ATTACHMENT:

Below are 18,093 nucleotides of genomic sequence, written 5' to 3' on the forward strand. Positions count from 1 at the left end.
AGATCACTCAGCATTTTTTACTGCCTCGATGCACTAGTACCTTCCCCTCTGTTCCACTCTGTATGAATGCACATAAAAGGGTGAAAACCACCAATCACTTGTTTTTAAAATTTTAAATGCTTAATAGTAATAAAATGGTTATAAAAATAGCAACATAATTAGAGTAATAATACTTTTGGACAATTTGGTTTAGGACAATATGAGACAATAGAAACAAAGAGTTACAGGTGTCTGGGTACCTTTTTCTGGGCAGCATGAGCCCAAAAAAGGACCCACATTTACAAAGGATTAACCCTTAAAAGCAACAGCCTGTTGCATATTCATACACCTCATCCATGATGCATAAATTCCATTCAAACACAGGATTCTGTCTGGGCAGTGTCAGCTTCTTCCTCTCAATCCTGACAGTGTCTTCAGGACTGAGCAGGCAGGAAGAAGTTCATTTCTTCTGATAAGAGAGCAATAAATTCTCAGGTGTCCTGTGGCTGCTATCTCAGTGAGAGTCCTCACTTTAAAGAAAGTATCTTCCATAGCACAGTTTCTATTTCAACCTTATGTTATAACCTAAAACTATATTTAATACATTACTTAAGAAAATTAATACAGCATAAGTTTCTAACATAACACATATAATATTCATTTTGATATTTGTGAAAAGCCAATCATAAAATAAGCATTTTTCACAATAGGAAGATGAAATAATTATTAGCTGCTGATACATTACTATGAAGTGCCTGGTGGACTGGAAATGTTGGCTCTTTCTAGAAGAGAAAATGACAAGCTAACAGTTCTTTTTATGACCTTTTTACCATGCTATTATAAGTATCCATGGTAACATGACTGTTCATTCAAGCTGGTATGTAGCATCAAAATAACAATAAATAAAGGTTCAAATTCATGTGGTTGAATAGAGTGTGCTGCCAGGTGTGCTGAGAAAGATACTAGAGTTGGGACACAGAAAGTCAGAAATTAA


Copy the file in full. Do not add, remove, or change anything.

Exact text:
Below are 18,093 nucleotides of genomic sequence, written 5' to 3' on the forward strand. Positions count from 1 at the left end.
AGATCACTCAGCATTTTTTACTGCCTCGATGCACTAGTACCTTCCCCTCTGTTCCACTCTGTATGAATGCACATAAAAGGGTGAAAACCACCAATCACTTGTTTTTAAAATTTTAAATGCTTAATAGTAATAAAATGGTTATAAAAATAGCAACATAATTAGAGTAATAATACTTTTGGACAATTTGGTTTAGGACAATATGAGACAATAGAAACAAAGAGTTACAGGTGTCTGGGTACCTTTTTCTGGGCAGCATGAGCCCAAAAAAGGACCCACATTTACAAAGGATTAACCCTTAAAAGCAACAGCCTGTTGCATATTCATACACCTCATCCATGATGCATAAATTCCATTCAAACACAGGATTCTGTCTGGGCAGTGTCAGCTTCTTCCTCTCAATCCTGACAGTGTCTTCAGGACTGAGCAGGCAGGAAGAAGTTCATTTCTTCTGATAAGAGAGCAATAAATTCTCAGGTGTCCTGTGGCTGCTATCTCAGTGAGAGTCCTCACTTTAAAGAAAGTATCTTCCATAGCACAGTTTCTATTTCAACCTTATGTTATAACCTAAAACTATATTTAATACATTACTTAAGAAAATTAATACAGCATAAGTTTCTAACATAACACATATAATATTCATTTTGATATTTGTGAAAAGCCAATCATAAAATAAGCATTTTTCACAATAGGAAGATGAAATAATTATTAGCTGCTGATACATTACTATGAAGTGCCTGGTGGACTGGAAATGTTGGCTCTTTCTAGAAGAGAAAATGACAAGCTAACAGTTCTTTTTATGACCTTTTTACCATGCTATTATAAGTATCCATGGTAACATGACTGTTCATTCAAGCTGGTATGTAGCATCAAAATAACAATAAATAAAGGTTCAAATTCATGTGGTTGAATAGAGTGTGCTGCCAGGTGTGCTGAGAAAGATACTAGAGTTGGGACACAGAAAGTCAGAAATTAA